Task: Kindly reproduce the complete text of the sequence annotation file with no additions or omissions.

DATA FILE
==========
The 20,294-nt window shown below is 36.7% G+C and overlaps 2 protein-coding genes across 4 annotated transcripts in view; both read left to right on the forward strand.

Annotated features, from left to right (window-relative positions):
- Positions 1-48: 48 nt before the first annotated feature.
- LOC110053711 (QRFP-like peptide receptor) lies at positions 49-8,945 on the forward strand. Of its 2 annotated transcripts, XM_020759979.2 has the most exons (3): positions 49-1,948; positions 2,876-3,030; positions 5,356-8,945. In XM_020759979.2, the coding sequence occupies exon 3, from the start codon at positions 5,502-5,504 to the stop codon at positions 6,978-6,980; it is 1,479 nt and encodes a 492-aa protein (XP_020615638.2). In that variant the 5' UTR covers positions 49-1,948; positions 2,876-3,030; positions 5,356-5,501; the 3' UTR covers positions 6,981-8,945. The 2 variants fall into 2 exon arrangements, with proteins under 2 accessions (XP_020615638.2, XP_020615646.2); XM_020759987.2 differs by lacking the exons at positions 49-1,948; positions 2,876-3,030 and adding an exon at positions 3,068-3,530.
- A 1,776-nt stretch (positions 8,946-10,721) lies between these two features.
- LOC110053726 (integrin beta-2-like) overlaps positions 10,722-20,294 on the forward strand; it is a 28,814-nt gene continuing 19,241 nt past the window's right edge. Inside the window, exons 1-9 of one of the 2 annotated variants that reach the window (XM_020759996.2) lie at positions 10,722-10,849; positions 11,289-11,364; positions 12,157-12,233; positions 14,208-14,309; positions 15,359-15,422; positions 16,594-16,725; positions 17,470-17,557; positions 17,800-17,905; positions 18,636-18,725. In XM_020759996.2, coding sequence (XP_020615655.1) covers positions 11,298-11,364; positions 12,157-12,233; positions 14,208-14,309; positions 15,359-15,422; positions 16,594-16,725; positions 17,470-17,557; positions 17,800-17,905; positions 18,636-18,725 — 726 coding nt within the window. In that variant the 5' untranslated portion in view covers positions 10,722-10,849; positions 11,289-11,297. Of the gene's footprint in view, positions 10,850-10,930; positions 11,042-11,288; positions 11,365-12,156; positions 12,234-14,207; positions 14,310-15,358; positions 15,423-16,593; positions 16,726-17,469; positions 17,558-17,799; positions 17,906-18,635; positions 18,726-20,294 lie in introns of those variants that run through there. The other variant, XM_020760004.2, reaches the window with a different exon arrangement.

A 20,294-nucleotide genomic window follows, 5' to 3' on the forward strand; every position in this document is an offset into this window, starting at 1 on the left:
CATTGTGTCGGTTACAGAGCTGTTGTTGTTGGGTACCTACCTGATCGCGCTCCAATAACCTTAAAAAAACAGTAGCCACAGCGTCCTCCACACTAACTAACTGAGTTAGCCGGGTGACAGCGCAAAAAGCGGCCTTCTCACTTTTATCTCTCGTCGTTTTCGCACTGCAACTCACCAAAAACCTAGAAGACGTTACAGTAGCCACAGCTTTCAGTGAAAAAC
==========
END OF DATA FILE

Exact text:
The 20,294-nt window shown below is 36.7% G+C and overlaps 2 protein-coding genes across 4 annotated transcripts in view; both read left to right on the forward strand.

Annotated features, from left to right (window-relative positions):
- Positions 1-48: 48 nt before the first annotated feature.
- LOC110053711 (QRFP-like peptide receptor) lies at positions 49-8,945 on the forward strand. Of its 2 annotated transcripts, XM_020759979.2 has the most exons (3): positions 49-1,948; positions 2,876-3,030; positions 5,356-8,945. In XM_020759979.2, the coding sequence occupies exon 3, from the start codon at positions 5,502-5,504 to the stop codon at positions 6,978-6,980; it is 1,479 nt and encodes a 492-aa protein (XP_020615638.2). In that variant the 5' UTR covers positions 49-1,948; positions 2,876-3,030; positions 5,356-5,501; the 3' UTR covers positions 6,981-8,945. The 2 variants fall into 2 exon arrangements, with proteins under 2 accessions (XP_020615638.2, XP_020615646.2); XM_020759987.2 differs by lacking the exons at positions 49-1,948; positions 2,876-3,030 and adding an exon at positions 3,068-3,530.
- A 1,776-nt stretch (positions 8,946-10,721) lies between these two features.
- LOC110053726 (integrin beta-2-like) overlaps positions 10,722-20,294 on the forward strand; it is a 28,814-nt gene continuing 19,241 nt past the window's right edge. Inside the window, exons 1-9 of one of the 2 annotated variants that reach the window (XM_020759996.2) lie at positions 10,722-10,849; positions 11,289-11,364; positions 12,157-12,233; positions 14,208-14,309; positions 15,359-15,422; positions 16,594-16,725; positions 17,470-17,557; positions 17,800-17,905; positions 18,636-18,725. In XM_020759996.2, coding sequence (XP_020615655.1) covers positions 11,298-11,364; positions 12,157-12,233; positions 14,208-14,309; positions 15,359-15,422; positions 16,594-16,725; positions 17,470-17,557; positions 17,800-17,905; positions 18,636-18,725 — 726 coding nt within the window. In that variant the 5' untranslated portion in view covers positions 10,722-10,849; positions 11,289-11,297. Of the gene's footprint in view, positions 10,850-10,930; positions 11,042-11,288; positions 11,365-12,156; positions 12,234-14,207; positions 14,310-15,358; positions 15,423-16,593; positions 16,726-17,469; positions 17,558-17,799; positions 17,906-18,635; positions 18,726-20,294 lie in introns of those variants that run through there. The other variant, XM_020760004.2, reaches the window with a different exon arrangement.

A 20,294-nucleotide genomic window follows, 5' to 3' on the forward strand; every position in this document is an offset into this window, starting at 1 on the left:
CATTGTGTCGGTTACAGAGCTGTTGTTGTTGGGTACCTACCTGATCGCGCTCCAATAACCTTAAAAAAACAGTAGCCACAGCGTCCTCCACACTAACTAACTGAGTTAGCCGGGTGACAGCGCAAAAAGCGGCCTTCTCACTTTTATCTCTCGTCGTTTTCGCACTGCAACTCACCAAAAACCTAGAAGACGTTACAGTAGCCACAGCTTTCAGTGAAAAAC